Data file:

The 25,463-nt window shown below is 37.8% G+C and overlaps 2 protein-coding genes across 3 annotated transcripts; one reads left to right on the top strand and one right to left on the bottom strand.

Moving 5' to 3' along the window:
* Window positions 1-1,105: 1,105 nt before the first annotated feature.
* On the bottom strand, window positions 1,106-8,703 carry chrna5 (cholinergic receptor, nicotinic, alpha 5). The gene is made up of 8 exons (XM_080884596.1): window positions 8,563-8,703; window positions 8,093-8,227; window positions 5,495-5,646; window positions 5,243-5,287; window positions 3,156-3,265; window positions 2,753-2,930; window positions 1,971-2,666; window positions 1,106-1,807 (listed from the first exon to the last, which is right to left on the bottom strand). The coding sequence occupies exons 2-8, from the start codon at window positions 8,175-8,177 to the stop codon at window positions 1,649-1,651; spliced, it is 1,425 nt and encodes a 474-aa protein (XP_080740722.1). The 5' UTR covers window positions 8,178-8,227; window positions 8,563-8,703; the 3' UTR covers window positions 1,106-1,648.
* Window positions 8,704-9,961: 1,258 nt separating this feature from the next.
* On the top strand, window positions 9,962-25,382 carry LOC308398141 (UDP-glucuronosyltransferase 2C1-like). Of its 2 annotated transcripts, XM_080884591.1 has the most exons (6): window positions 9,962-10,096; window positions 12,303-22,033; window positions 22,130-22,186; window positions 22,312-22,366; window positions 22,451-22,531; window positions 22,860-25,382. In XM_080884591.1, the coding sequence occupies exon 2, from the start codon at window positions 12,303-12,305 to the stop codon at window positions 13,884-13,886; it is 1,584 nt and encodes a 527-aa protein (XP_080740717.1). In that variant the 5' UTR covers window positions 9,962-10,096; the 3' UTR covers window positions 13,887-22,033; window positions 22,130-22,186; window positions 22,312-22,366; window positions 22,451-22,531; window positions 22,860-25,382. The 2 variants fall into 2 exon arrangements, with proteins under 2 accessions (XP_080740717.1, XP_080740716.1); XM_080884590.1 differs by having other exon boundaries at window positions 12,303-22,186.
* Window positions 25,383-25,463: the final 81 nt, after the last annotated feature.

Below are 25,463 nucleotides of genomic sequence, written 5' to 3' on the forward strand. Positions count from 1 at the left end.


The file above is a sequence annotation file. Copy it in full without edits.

The 25,463-nt window shown below is 37.8% G+C and overlaps 2 protein-coding genes across 3 annotated transcripts; one reads left to right on the top strand and one right to left on the bottom strand.

Moving 5' to 3' along the window:
* Window positions 1-1,105: 1,105 nt before the first annotated feature.
* On the bottom strand, window positions 1,106-8,703 carry chrna5 (cholinergic receptor, nicotinic, alpha 5). The gene is made up of 8 exons (XM_080884596.1): window positions 8,563-8,703; window positions 8,093-8,227; window positions 5,495-5,646; window positions 5,243-5,287; window positions 3,156-3,265; window positions 2,753-2,930; window positions 1,971-2,666; window positions 1,106-1,807 (listed from the first exon to the last, which is right to left on the bottom strand). The coding sequence occupies exons 2-8, from the start codon at window positions 8,175-8,177 to the stop codon at window positions 1,649-1,651; spliced, it is 1,425 nt and encodes a 474-aa protein (XP_080740722.1). The 5' UTR covers window positions 8,178-8,227; window positions 8,563-8,703; the 3' UTR covers window positions 1,106-1,648.
* Window positions 8,704-9,961: 1,258 nt separating this feature from the next.
* On the top strand, window positions 9,962-25,382 carry LOC308398141 (UDP-glucuronosyltransferase 2C1-like). Of its 2 annotated transcripts, XM_080884591.1 has the most exons (6): window positions 9,962-10,096; window positions 12,303-22,033; window positions 22,130-22,186; window positions 22,312-22,366; window positions 22,451-22,531; window positions 22,860-25,382. In XM_080884591.1, the coding sequence occupies exon 2, from the start codon at window positions 12,303-12,305 to the stop codon at window positions 13,884-13,886; it is 1,584 nt and encodes a 527-aa protein (XP_080740717.1). In that variant the 5' UTR covers window positions 9,962-10,096; the 3' UTR covers window positions 13,887-22,033; window positions 22,130-22,186; window positions 22,312-22,366; window positions 22,451-22,531; window positions 22,860-25,382. The 2 variants fall into 2 exon arrangements, with proteins under 2 accessions (XP_080740717.1, XP_080740716.1); XM_080884590.1 differs by having other exon boundaries at window positions 12,303-22,186.
* Window positions 25,383-25,463: the final 81 nt, after the last annotated feature.

Below are 25,463 nucleotides of genomic sequence, written 5' to 3' on the forward strand. Positions count from 1 at the left end.